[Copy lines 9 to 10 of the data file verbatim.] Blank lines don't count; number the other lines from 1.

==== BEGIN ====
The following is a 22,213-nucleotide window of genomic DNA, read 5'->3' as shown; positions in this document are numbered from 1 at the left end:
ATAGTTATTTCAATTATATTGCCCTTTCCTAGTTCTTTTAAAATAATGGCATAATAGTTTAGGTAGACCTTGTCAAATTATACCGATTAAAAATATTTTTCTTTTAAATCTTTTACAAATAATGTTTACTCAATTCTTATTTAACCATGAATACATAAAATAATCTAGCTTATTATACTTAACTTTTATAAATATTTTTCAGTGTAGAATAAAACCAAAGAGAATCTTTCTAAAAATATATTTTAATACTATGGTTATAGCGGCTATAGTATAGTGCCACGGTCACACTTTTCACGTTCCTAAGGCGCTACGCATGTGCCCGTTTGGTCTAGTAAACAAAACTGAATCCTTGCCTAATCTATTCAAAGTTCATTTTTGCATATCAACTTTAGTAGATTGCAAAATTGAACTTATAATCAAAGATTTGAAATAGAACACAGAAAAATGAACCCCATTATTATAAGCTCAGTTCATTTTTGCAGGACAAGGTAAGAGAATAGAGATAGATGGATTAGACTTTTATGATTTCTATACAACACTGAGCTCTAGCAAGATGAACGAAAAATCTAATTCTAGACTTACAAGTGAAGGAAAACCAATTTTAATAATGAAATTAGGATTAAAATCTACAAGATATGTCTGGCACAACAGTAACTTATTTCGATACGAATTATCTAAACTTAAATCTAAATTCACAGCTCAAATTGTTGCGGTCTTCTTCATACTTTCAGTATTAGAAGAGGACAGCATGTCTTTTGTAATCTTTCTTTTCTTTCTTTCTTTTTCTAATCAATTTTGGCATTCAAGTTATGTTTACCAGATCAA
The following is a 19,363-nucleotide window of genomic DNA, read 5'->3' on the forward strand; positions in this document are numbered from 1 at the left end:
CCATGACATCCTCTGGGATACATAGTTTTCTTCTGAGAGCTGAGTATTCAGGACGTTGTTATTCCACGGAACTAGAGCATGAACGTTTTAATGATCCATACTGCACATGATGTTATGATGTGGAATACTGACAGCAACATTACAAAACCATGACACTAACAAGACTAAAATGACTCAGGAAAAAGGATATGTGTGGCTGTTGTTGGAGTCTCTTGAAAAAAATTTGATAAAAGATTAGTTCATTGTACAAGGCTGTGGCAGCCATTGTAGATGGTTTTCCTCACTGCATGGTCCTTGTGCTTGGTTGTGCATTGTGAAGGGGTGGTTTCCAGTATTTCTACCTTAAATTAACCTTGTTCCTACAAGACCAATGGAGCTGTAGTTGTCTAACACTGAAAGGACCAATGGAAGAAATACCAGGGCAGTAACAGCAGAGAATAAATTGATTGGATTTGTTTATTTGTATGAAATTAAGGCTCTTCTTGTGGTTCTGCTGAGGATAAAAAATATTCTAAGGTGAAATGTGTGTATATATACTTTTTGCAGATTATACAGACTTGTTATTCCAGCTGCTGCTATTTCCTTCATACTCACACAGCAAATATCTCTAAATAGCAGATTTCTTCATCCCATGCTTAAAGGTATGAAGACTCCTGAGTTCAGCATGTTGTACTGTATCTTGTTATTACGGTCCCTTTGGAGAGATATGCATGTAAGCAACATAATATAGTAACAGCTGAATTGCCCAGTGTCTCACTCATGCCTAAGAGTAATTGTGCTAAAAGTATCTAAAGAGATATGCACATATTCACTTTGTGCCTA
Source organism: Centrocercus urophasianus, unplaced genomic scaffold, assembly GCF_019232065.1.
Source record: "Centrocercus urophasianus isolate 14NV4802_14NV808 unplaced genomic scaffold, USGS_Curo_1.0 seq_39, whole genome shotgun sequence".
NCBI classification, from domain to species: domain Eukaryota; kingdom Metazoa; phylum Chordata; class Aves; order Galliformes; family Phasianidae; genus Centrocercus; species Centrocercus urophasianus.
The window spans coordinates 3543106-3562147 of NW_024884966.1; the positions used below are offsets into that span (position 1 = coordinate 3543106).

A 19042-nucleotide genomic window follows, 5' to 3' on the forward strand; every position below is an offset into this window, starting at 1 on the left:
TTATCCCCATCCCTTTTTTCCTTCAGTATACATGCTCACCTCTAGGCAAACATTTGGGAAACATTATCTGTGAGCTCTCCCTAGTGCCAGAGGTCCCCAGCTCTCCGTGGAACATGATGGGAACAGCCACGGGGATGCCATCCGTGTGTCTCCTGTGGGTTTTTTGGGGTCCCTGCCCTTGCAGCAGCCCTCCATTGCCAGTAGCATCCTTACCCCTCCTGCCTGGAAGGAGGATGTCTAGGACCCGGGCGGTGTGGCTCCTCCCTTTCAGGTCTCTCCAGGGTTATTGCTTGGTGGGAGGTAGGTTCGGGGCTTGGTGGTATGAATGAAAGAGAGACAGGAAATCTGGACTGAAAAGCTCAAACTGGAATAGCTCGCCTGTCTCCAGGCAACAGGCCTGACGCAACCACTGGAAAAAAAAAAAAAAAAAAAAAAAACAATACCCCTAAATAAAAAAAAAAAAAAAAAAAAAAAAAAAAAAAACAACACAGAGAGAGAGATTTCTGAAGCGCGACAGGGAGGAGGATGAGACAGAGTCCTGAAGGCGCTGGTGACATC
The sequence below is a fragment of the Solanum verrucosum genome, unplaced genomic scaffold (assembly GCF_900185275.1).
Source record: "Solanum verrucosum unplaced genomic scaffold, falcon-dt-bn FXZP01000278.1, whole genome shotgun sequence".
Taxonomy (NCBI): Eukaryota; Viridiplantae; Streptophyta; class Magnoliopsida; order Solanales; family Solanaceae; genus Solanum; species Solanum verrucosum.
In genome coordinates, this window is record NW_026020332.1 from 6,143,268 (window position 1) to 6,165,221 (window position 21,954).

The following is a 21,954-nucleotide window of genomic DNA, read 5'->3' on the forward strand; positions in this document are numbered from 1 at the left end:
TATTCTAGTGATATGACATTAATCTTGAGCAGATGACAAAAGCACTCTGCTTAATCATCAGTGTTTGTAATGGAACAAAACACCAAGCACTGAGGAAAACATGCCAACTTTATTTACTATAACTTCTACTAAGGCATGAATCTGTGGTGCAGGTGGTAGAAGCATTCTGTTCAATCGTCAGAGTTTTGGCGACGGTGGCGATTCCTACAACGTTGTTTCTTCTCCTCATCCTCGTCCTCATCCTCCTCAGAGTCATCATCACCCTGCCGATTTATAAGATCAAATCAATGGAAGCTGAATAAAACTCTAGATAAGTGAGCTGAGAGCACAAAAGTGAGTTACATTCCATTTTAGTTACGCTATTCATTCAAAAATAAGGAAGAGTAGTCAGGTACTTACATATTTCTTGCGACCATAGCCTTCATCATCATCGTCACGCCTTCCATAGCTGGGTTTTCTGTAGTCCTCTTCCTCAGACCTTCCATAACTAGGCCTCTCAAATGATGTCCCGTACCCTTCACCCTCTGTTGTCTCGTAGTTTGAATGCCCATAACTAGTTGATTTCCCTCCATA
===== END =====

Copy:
A 19042-nucleotide genomic window follows, 5' to 3' on the forward strand; every position below is an offset into this window, starting at 1 on the left:
TTATCCCCATCCCTTTTTTCCTTCAGTATACATGCTCACCTCTAGGCAAACATTTGGGAAACATTATCTGTGAGCTCTCCCTAGTGCCAGAGGTCCCCAGCTCTCCGTGGAACATGATGGGAACAGCCACGGGGATGCCATCCGTGTGTCTCCTGTGGGTTTTTTGGGGTCCCTGCCCTTGCAGCAGCCCTCCATTGCCAGTAGCATCCTTACCCCTCCTGCCTGGAAGGAGGATGTCTAGGACCCGGGCGGTGTGGCTCCTCCCTTTCAGGTCTCTCCAGGGTTATTGCTTGGTGGGAGGTAGGTTCGGGGCTTGGTGGTATGAATGAAAGAGAGACAGGAAATCTGGACTGAAAAGCTCAAACTGGAATAGCTCGCCTGTCTCCAGGCAACAGGCCTGACGCAACCACTGGAAAAAAAAAAAAAAAAAAAAAAAACAATACCCCTAAATAAAAAAAAAAAAAAAAAAAAAAAAAAAAAAAACAACACAGAGAGAGAGATTTCTGAAGCGCGACAGGGAGGAGGATGAGACAGAGTCCTGAAGGCGCTGGTGACATC